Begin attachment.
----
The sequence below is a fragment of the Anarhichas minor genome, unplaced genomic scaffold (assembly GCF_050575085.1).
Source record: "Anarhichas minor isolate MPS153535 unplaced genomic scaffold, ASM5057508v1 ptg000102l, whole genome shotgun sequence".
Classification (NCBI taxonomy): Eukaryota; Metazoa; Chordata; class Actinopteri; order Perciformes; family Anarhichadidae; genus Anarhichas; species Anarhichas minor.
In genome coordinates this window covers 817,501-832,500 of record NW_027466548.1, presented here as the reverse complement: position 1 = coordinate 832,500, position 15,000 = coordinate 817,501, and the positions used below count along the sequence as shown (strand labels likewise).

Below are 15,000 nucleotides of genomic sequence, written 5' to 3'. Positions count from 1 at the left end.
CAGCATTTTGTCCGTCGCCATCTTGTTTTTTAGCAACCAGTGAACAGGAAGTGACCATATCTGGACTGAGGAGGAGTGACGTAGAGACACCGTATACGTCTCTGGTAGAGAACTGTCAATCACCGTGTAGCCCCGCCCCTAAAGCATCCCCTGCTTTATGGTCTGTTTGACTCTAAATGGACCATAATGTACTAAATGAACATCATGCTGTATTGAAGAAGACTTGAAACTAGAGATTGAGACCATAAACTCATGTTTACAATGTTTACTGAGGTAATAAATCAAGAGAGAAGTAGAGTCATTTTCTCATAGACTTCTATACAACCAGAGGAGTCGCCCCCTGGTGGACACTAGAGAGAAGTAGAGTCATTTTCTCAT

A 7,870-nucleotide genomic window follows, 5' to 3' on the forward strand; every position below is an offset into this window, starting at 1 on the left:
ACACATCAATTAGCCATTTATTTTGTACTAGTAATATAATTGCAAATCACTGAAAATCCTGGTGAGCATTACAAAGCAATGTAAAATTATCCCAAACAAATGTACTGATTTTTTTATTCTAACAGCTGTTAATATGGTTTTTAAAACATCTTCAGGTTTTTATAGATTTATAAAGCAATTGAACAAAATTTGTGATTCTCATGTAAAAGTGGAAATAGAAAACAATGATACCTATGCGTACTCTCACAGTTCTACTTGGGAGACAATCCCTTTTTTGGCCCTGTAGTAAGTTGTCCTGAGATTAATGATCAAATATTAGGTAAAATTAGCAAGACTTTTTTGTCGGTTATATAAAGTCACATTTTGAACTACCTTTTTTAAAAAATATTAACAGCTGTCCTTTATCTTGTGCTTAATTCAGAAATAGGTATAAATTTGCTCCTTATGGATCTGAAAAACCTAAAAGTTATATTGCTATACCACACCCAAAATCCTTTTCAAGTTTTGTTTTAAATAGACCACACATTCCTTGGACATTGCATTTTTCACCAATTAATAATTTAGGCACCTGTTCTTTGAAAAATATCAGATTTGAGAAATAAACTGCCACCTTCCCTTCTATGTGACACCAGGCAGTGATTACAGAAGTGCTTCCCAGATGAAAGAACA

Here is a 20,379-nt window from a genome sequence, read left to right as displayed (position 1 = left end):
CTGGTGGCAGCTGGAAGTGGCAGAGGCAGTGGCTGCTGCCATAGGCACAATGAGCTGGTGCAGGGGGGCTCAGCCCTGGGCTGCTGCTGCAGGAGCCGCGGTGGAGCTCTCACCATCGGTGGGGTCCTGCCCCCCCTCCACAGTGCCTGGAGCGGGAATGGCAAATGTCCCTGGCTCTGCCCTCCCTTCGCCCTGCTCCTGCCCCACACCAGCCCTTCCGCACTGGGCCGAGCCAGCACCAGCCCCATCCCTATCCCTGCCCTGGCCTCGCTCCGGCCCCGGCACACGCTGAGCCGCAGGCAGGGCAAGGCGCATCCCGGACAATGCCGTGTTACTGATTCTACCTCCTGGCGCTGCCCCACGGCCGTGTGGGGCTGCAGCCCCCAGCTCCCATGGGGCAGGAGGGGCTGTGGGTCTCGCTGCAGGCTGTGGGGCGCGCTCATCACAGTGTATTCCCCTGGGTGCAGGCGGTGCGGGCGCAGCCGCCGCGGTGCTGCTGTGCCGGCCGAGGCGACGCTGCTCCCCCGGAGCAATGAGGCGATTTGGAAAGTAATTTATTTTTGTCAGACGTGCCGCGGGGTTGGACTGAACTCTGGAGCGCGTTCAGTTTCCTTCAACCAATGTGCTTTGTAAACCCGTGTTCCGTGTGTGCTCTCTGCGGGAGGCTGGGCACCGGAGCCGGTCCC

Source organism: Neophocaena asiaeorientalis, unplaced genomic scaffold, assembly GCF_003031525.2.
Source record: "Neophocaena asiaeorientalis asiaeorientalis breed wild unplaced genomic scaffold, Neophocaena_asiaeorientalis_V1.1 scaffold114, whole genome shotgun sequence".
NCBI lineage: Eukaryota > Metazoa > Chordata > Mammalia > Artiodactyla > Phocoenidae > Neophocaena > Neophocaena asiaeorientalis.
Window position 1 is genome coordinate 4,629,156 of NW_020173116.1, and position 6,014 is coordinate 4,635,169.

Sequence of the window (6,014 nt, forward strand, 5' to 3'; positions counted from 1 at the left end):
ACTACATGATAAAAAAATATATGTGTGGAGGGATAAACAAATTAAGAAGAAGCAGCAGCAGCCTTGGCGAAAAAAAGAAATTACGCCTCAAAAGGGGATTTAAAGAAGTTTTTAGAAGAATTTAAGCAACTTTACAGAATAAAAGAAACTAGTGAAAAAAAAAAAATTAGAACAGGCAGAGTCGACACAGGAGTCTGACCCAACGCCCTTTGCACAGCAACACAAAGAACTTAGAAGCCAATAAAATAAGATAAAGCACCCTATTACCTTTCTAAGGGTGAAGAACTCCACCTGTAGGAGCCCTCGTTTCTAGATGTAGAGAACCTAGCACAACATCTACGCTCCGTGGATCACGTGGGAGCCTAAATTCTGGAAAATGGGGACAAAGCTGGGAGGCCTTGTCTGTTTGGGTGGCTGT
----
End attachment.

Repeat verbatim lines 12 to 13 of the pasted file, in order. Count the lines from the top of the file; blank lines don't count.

Source record: "Neophocaena asiaeorientalis asiaeorientalis breed wild unplaced genomic scaffold, Neophocaena_asiaeorientalis_V1.1 scaffold114, whole genome shotgun sequence".
NCBI lineage: Eukaryota > Metazoa > Chordata > Mammalia > Artiodactyla > Phocoenidae > Neophocaena > Neophocaena asiaeorientalis.